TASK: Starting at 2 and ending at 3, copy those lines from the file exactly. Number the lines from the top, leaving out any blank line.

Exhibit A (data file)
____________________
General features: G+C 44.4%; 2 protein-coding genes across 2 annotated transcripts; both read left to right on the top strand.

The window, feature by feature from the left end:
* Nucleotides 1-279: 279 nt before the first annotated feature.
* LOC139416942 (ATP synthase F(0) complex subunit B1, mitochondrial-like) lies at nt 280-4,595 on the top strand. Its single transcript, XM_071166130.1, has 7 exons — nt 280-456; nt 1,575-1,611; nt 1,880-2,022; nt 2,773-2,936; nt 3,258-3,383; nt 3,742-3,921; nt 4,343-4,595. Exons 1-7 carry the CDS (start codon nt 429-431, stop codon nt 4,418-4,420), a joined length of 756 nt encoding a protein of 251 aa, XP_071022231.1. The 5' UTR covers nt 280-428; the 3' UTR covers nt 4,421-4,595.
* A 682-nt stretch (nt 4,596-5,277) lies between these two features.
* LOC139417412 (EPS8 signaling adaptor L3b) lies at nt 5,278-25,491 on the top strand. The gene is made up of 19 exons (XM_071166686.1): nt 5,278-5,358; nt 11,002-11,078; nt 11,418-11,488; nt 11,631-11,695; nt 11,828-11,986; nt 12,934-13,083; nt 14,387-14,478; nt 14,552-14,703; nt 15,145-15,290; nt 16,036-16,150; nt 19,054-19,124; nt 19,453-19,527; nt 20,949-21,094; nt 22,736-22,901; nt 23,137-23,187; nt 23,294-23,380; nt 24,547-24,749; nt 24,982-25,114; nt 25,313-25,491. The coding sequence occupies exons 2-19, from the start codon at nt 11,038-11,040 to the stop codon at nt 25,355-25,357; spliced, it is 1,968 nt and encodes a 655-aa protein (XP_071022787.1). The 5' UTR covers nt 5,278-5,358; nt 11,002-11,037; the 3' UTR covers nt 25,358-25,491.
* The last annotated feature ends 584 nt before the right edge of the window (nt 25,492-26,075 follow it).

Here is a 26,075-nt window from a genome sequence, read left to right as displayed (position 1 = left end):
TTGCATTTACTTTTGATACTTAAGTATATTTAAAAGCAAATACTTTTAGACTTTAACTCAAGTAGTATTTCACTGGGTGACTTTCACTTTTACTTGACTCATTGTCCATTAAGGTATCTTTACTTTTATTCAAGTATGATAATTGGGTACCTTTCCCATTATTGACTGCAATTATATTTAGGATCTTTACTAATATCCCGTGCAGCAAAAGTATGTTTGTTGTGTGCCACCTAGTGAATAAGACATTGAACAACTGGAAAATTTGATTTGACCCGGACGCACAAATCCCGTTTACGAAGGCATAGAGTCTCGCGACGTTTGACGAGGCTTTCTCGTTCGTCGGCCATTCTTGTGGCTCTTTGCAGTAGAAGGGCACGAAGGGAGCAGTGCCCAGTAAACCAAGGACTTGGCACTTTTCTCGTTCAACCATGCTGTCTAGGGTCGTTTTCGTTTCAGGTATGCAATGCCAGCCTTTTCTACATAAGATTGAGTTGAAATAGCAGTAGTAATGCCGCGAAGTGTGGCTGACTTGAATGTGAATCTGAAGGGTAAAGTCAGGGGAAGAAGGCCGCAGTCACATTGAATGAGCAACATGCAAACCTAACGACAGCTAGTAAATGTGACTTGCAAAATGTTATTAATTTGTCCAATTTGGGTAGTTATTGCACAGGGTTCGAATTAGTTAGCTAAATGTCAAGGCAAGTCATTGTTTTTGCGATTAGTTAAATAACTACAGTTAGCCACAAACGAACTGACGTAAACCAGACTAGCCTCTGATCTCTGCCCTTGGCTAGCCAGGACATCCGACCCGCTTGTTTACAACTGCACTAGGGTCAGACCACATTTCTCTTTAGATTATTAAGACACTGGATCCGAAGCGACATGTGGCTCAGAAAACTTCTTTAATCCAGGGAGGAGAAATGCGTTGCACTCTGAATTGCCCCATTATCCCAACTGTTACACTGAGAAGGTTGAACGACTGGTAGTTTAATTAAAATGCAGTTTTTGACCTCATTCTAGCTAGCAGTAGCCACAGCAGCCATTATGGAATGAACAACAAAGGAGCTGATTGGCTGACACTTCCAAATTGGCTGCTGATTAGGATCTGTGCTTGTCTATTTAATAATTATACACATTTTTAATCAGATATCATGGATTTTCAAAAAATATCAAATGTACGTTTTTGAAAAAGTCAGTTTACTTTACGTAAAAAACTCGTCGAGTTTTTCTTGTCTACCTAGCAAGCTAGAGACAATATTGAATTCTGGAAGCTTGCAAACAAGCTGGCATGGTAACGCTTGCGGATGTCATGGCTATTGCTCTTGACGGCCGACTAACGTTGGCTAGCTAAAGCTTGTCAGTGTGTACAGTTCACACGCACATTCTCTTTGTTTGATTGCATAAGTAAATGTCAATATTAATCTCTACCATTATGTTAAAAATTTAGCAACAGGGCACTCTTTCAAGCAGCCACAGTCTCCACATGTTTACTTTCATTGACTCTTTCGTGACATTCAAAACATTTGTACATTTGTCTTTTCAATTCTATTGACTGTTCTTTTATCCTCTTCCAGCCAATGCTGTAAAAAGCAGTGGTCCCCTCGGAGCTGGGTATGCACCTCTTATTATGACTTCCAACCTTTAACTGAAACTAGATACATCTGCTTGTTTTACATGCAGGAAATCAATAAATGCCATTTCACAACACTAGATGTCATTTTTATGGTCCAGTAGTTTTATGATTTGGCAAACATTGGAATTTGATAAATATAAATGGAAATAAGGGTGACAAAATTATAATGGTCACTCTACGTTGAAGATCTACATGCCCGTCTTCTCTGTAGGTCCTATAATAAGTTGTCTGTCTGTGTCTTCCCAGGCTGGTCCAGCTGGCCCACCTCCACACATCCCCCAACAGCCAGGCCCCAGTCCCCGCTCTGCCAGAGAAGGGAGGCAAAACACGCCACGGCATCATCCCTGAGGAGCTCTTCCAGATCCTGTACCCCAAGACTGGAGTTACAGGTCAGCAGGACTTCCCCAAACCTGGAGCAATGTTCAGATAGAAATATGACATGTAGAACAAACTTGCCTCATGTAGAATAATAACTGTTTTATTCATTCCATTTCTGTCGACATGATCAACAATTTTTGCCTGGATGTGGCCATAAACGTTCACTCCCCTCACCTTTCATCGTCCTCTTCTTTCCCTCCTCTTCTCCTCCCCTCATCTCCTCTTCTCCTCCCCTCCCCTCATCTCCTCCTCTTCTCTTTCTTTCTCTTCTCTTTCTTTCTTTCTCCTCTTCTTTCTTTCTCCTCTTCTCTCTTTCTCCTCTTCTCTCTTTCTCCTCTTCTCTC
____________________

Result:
The window, feature by feature from the left end:
* Nucleotides 1-279: 279 nt before the first annotated feature.